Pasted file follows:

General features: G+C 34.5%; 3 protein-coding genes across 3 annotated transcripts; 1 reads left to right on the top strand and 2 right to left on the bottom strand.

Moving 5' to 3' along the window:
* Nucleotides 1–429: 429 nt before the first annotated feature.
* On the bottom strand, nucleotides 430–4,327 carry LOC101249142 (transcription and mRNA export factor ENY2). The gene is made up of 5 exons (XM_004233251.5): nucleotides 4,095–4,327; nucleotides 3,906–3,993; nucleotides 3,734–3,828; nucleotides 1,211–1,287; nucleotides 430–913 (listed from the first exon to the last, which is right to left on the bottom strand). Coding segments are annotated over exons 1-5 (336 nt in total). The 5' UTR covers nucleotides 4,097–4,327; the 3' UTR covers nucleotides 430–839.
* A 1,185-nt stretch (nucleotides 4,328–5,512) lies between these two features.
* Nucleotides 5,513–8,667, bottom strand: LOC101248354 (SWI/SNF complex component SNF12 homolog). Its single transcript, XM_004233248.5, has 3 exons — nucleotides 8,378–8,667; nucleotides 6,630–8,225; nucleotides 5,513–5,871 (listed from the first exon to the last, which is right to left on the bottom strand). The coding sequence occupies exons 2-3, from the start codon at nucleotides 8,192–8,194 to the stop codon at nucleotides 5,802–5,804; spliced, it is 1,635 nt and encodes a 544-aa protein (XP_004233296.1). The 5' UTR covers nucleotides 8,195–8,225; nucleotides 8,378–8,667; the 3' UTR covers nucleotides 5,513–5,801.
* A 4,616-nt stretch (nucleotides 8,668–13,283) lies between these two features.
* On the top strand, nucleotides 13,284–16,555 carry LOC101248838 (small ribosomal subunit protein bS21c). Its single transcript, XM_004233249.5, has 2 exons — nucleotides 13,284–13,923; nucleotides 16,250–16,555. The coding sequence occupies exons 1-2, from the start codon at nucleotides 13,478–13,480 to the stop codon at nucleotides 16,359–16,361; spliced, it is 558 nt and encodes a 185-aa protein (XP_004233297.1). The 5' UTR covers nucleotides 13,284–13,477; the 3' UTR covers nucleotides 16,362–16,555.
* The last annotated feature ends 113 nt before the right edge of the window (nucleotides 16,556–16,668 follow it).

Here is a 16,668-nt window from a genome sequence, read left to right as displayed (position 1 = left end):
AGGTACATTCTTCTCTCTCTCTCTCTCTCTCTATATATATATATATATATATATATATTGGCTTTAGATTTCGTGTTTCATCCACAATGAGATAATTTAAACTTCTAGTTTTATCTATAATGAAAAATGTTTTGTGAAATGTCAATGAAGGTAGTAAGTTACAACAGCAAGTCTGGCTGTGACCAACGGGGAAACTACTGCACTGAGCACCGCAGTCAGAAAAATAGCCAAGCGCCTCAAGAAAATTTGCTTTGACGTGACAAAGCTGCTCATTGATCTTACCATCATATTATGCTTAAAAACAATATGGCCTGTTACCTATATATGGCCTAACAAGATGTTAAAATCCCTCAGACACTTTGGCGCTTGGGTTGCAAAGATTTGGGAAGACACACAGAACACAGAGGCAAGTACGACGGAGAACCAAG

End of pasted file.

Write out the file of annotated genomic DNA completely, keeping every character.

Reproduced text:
General features: G+C 34.5%; 3 protein-coding genes across 3 annotated transcripts; 1 reads left to right on the top strand and 2 right to left on the bottom strand.

Moving 5' to 3' along the window:
* Nucleotides 1–429: 429 nt before the first annotated feature.
* On the bottom strand, nucleotides 430–4,327 carry LOC101249142 (transcription and mRNA export factor ENY2). The gene is made up of 5 exons (XM_004233251.5): nucleotides 4,095–4,327; nucleotides 3,906–3,993; nucleotides 3,734–3,828; nucleotides 1,211–1,287; nucleotides 430–913 (listed from the first exon to the last, which is right to left on the bottom strand). Coding segments are annotated over exons 1-5 (336 nt in total). The 5' UTR covers nucleotides 4,097–4,327; the 3' UTR covers nucleotides 430–839.
* A 1,185-nt stretch (nucleotides 4,328–5,512) lies between these two features.
* Nucleotides 5,513–8,667, bottom strand: LOC101248354 (SWI/SNF complex component SNF12 homolog). Its single transcript, XM_004233248.5, has 3 exons — nucleotides 8,378–8,667; nucleotides 6,630–8,225; nucleotides 5,513–5,871 (listed from the first exon to the last, which is right to left on the bottom strand). The coding sequence occupies exons 2-3, from the start codon at nucleotides 8,192–8,194 to the stop codon at nucleotides 5,802–5,804; spliced, it is 1,635 nt and encodes a 544-aa protein (XP_004233296.1). The 5' UTR covers nucleotides 8,195–8,225; nucleotides 8,378–8,667; the 3' UTR covers nucleotides 5,513–5,801.
* A 4,616-nt stretch (nucleotides 8,668–13,283) lies between these two features.
* On the top strand, nucleotides 13,284–16,555 carry LOC101248838 (small ribosomal subunit protein bS21c). Its single transcript, XM_004233249.5, has 2 exons — nucleotides 13,284–13,923; nucleotides 16,250–16,555. The coding sequence occupies exons 1-2, from the start codon at nucleotides 13,478–13,480 to the stop codon at nucleotides 16,359–16,361; spliced, it is 558 nt and encodes a 185-aa protein (XP_004233297.1). The 5' UTR covers nucleotides 13,284–13,477; the 3' UTR covers nucleotides 16,362–16,555.
* The last annotated feature ends 113 nt before the right edge of the window (nucleotides 16,556–16,668 follow it).

Here is a 16,668-nt window from a genome sequence, read left to right as displayed (position 1 = left end):
AGGTACATTCTTCTCTCTCTCTCTCTCTCTCTATATATATATATATATATATATATATTGGCTTTAGATTTCGTGTTTCATCCACAATGAGATAATTTAAACTTCTAGTTTTATCTATAATGAAAAATGTTTTGTGAAATGTCAATGAAGGTAGTAAGTTACAACAGCAAGTCTGGCTGTGACCAACGGGGAAACTACTGCACTGAGCACCGCAGTCAGAAAAATAGCCAAGCGCCTCAAGAAAATTTGCTTTGACGTGACAAAGCTGCTCATTGATCTTACCATCATATTATGCTTAAAAACAATATGGCCTGTTACCTATATATGGCCTAACAAGATGTTAAAATCCCTCAGACACTTTGGCGCTTGGGTTGCAAAGATTTGGGAAGACACACAGAACACAGAGGCAAGTACGACGGAGAACCAAG